Niall McDevitt

William Blake at Calvary’s Foot and Sinai’s Cave

William Blake never travelled to Jerusalem. Instead, two of his masterpieces
twin Britain with Jerusalem. The preface to Milton, ‘Jerusalem’ the lyric,
imagines Christ visiting England. His final epic Jerusalem the Emanation
of the Giant Albion imagines a mystical relationship between a male
Albion and female Jerusalem. Both long poems were illustrated and
self-published at his penultimate address in Mayfair: 17 South Molton Street.
It was here that Blake, returning from living in Sussex, ‘my three years
slumber on the banks of the ocean’, was reunited with the topography of
London. Professionally he decried London as ‘a City of Assassinations’;
but spiritually he transfigured his urban environment by twinning it with
biblical sites. One of these, Calvary’s foot, was partly on the street he lived
in; another, Sinai’s Cave, was a room in his actual apartment.
…….When Blake and his wife Catherine took up residence here in October
1803, it was under a cloud. Blake had had a contretemps with a soldier on
the doorstep of his previous address, a cottage in Felpham, and he was
facing trial in early 1804 charged with assault and sedition. As Blake worried
about the outcome of the case, familiarity with his new neighbourhood
took hold of his imagination. The back window of his flat looked west
towards Tyburn, the former site of public executions until 1783. Blake
would point out the window for the amusement of visitors, and quip ‘They
are preparing a gallows for me!’ ‘Tyburn’ was now set to become one of
the key concepts of his oeuvre. He must have been astonished to discover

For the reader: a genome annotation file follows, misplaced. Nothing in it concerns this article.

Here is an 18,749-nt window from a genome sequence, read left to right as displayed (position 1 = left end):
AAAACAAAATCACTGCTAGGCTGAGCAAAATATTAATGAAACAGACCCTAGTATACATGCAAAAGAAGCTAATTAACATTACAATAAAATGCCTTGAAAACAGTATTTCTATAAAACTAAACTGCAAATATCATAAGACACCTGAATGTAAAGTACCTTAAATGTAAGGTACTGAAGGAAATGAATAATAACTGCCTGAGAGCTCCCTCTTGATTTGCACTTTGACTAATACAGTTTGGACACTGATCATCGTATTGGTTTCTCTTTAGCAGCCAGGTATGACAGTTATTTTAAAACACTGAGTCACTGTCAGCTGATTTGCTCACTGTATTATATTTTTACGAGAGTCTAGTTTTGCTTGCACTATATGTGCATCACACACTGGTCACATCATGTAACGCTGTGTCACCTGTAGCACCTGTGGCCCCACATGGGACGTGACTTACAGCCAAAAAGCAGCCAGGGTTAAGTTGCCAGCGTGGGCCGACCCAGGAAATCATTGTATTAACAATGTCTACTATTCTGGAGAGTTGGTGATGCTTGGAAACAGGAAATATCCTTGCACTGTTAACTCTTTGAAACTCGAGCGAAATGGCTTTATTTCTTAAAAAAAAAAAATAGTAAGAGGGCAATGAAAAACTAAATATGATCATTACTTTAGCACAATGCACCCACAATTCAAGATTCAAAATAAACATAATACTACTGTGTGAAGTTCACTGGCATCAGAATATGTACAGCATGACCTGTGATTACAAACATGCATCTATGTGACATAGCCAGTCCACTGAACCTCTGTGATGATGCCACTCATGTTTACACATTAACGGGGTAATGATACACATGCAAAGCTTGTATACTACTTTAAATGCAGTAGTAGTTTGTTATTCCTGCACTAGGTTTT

that the River Tyburn was flowing directly under his street. Its course from
Hampstead to Pimlico still runs through the winding Marylebone Lane, the
cul-de-sac Stratford Place, and the obliquely angled South Molton Street
and South Molton Lane via Brook Street. The latter street namechecks the
river, also known as Tyburn Brook. (Confusingly, there are two Tyburn
Brooks. The other is a disappeared tributary of the Westbourne river.)
Blake must have pondered on the half-mile gap between the Tyburn river
and the area Tyburn, now known as Marble Arch. Soon he found a unique
way to bridge that gap. Two of his epic rhythmical septenary lines point to
the same exact London location, as if by Blakean GPS:

……..Between South Molton Street & Stratford Place, Calvary’s foot

This first line is from Milton. Blake is alerting his readers to a very important
area, one that Londoners and visitors to London cross everyday without
knowing. The intersection is not so obscure. It’s actually on Oxford Street.
While the Tyburn wends southward via Stratford Place and South Molton
Street, Oxford Street runs between them west and east. Formerly, Oxford
Street had been called Tyburn Road. It was the route that the condemned-to-
death had travelled for six centuries, and the vast mobs who watched.
The reason Blake names an otherwise unremarkable spot ‘Calvary’s foot’
is rooted in the heightened consciousness he was experiencing. A second
long line, this time from Jerusalem, echoes the topographical theme but
with added poignancy:

……..The Wound I see between South Molton Street & Stratford Place